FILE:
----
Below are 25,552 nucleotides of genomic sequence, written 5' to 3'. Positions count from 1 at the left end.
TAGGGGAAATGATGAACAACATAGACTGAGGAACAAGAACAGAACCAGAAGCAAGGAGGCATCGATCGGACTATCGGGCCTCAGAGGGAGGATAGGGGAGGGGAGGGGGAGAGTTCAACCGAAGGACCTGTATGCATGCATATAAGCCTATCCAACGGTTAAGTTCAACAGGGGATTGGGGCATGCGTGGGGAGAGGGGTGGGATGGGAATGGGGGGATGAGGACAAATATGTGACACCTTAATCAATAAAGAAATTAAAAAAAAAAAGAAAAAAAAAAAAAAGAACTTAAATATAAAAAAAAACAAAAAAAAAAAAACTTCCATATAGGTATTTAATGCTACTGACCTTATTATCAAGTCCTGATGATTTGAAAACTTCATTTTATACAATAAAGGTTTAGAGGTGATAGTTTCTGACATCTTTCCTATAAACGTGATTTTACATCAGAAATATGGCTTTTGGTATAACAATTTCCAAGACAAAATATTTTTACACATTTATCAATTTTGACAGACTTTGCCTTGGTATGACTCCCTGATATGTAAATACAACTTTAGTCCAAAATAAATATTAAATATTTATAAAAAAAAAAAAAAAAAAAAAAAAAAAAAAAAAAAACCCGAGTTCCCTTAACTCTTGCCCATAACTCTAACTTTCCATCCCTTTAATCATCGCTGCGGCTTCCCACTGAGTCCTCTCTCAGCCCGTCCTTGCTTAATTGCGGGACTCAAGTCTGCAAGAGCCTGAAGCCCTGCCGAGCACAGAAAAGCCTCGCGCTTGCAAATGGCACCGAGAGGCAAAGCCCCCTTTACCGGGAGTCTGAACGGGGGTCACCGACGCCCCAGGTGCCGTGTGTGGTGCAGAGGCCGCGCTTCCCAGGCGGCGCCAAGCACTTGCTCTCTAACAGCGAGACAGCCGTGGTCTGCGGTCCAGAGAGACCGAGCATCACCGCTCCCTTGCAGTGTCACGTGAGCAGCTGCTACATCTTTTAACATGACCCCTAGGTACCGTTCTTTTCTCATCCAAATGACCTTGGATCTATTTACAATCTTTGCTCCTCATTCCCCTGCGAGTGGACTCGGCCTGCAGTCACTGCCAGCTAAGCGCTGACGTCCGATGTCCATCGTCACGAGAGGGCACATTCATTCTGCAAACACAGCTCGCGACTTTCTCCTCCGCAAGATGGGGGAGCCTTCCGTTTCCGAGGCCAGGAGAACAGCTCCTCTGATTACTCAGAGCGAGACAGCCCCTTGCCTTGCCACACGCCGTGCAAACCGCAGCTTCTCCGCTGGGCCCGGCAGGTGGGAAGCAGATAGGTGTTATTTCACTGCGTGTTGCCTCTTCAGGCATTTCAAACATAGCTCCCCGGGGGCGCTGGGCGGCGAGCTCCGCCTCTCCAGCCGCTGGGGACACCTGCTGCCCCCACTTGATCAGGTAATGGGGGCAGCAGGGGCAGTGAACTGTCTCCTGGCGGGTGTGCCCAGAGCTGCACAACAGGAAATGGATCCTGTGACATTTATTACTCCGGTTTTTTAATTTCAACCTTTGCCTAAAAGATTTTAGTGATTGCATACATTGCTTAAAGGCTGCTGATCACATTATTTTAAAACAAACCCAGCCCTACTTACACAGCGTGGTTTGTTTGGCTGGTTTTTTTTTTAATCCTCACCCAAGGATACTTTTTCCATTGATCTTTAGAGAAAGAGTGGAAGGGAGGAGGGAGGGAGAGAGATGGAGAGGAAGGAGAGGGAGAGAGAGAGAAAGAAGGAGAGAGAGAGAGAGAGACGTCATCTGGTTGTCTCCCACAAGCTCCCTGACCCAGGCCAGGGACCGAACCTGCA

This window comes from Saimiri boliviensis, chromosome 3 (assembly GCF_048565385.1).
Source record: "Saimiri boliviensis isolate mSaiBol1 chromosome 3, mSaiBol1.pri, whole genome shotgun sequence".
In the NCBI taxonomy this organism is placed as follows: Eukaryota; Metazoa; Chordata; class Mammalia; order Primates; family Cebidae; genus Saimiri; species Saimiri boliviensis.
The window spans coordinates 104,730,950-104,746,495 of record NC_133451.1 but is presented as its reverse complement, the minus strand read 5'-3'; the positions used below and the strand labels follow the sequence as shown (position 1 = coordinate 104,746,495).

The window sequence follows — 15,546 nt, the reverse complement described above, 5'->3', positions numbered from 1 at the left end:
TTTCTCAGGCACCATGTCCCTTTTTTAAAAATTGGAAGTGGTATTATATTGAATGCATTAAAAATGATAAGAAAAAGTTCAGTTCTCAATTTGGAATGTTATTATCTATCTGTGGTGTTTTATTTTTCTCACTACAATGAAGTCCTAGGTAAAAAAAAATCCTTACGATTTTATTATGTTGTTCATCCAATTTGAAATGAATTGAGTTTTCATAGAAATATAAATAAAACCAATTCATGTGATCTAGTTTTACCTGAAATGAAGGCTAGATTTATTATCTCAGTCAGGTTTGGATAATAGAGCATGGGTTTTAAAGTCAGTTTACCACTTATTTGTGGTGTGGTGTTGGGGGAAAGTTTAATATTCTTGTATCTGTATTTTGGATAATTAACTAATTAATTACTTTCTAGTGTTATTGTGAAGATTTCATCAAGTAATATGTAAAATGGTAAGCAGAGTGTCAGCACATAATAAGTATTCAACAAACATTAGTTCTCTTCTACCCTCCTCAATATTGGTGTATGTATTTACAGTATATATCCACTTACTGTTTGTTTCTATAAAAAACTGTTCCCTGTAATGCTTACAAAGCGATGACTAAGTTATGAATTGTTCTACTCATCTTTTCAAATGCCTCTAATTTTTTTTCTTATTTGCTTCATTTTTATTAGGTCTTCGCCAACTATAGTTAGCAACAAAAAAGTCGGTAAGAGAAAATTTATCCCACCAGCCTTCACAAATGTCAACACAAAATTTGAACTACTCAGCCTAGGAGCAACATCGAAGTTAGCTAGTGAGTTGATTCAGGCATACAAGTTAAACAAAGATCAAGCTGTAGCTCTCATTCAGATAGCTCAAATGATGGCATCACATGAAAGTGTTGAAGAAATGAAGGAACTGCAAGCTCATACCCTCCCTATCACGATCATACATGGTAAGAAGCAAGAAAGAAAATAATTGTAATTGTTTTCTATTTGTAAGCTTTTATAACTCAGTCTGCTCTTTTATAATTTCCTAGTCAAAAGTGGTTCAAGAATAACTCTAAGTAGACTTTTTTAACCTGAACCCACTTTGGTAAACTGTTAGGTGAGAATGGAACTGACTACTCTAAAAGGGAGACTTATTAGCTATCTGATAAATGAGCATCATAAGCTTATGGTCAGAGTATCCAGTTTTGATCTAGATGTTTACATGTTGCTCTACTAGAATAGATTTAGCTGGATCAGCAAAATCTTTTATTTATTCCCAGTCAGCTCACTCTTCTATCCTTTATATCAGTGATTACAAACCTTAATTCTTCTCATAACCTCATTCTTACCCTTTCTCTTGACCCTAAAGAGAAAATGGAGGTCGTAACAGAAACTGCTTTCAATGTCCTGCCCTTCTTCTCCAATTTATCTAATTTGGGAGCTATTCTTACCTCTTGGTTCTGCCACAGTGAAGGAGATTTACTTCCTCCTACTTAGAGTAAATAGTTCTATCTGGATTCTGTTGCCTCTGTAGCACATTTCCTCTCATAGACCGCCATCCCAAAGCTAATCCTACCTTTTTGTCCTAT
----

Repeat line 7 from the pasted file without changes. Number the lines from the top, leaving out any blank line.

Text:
The window sequence follows — 15,546 nt, the reverse complement described above, 5'->3', positions numbered from 1 at the left end: